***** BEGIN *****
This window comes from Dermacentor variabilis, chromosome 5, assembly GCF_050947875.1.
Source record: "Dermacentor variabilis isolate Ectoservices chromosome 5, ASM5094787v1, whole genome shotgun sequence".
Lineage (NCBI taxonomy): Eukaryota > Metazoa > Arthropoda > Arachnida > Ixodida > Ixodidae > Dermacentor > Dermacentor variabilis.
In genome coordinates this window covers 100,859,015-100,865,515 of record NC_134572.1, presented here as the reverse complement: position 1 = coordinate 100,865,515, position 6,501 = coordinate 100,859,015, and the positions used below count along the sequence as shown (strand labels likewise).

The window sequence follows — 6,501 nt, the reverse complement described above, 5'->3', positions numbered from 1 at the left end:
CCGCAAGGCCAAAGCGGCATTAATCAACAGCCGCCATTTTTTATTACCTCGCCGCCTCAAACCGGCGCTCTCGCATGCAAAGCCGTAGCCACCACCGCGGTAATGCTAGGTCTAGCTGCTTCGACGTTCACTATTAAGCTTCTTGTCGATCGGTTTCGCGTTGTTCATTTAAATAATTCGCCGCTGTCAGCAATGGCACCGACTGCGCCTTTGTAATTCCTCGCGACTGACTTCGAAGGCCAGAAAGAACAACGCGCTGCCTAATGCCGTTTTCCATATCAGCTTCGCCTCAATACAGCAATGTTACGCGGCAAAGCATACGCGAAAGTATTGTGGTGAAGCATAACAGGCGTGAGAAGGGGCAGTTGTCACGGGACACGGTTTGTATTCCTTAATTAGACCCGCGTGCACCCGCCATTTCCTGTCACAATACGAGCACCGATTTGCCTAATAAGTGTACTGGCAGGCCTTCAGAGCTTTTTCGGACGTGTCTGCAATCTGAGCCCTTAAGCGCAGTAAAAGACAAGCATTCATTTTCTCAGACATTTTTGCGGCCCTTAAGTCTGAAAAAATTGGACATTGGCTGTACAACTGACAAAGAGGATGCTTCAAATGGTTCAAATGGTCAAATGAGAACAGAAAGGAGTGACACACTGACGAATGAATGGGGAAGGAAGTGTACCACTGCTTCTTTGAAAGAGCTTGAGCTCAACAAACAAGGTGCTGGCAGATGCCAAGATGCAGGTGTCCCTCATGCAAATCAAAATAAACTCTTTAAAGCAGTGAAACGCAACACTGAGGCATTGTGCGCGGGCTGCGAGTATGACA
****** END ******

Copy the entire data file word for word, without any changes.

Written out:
This window comes from Dermacentor variabilis, chromosome 5, assembly GCF_050947875.1.
Source record: "Dermacentor variabilis isolate Ectoservices chromosome 5, ASM5094787v1, whole genome shotgun sequence".
Lineage (NCBI taxonomy): Eukaryota > Metazoa > Arthropoda > Arachnida > Ixodida > Ixodidae > Dermacentor > Dermacentor variabilis.
In genome coordinates this window covers 100,859,015-100,865,515 of record NC_134572.1, presented here as the reverse complement: position 1 = coordinate 100,865,515, position 6,501 = coordinate 100,859,015, and the positions used below count along the sequence as shown (strand labels likewise).

The window sequence follows — 6,501 nt, the reverse complement described above, 5'->3', positions numbered from 1 at the left end:
CCGCAAGGCCAAAGCGGCATTAATCAACAGCCGCCATTTTTTATTACCTCGCCGCCTCAAACCGGCGCTCTCGCATGCAAAGCCGTAGCCACCACCGCGGTAATGCTAGGTCTAGCTGCTTCGACGTTCACTATTAAGCTTCTTGTCGATCGGTTTCGCGTTGTTCATTTAAATAATTCGCCGCTGTCAGCAATGGCACCGACTGCGCCTTTGTAATTCCTCGCGACTGACTTCGAAGGCCAGAAAGAACAACGCGCTGCCTAATGCCGTTTTCCATATCAGCTTCGCCTCAATACAGCAATGTTACGCGGCAAAGCATACGCGAAAGTATTGTGGTGAAGCATAACAGGCGTGAGAAGGGGCAGTTGTCACGGGACACGGTTTGTATTCCTTAATTAGACCCGCGTGCACCCGCCATTTCCTGTCACAATACGAGCACCGATTTGCCTAATAAGTGTACTGGCAGGCCTTCAGAGCTTTTTCGGACGTGTCTGCAATCTGAGCCCTTAAGCGCAGTAAAAGACAAGCATTCATTTTCTCAGACATTTTTGCGGCCCTTAAGTCTGAAAAAATTGGACATTGGCTGTACAACTGACAAAGAGGATGCTTCAAATGGTTCAAATGGTCAAATGAGAACAGAAAGGAGTGACACACTGACGAATGAATGGGGAAGGAAGTGTACCACTGCTTCTTTGAAAGAGCTTGAGCTCAACAAACAAGGTGCTGGCAGATGCCAAGATGCAGGTGTCCCTCATGCAAATCAAAATAAACTCTTTAAAGCAGTGAAACGCAACACTGAGGCATTGTGCGCGGGCTGCGAGTATGACA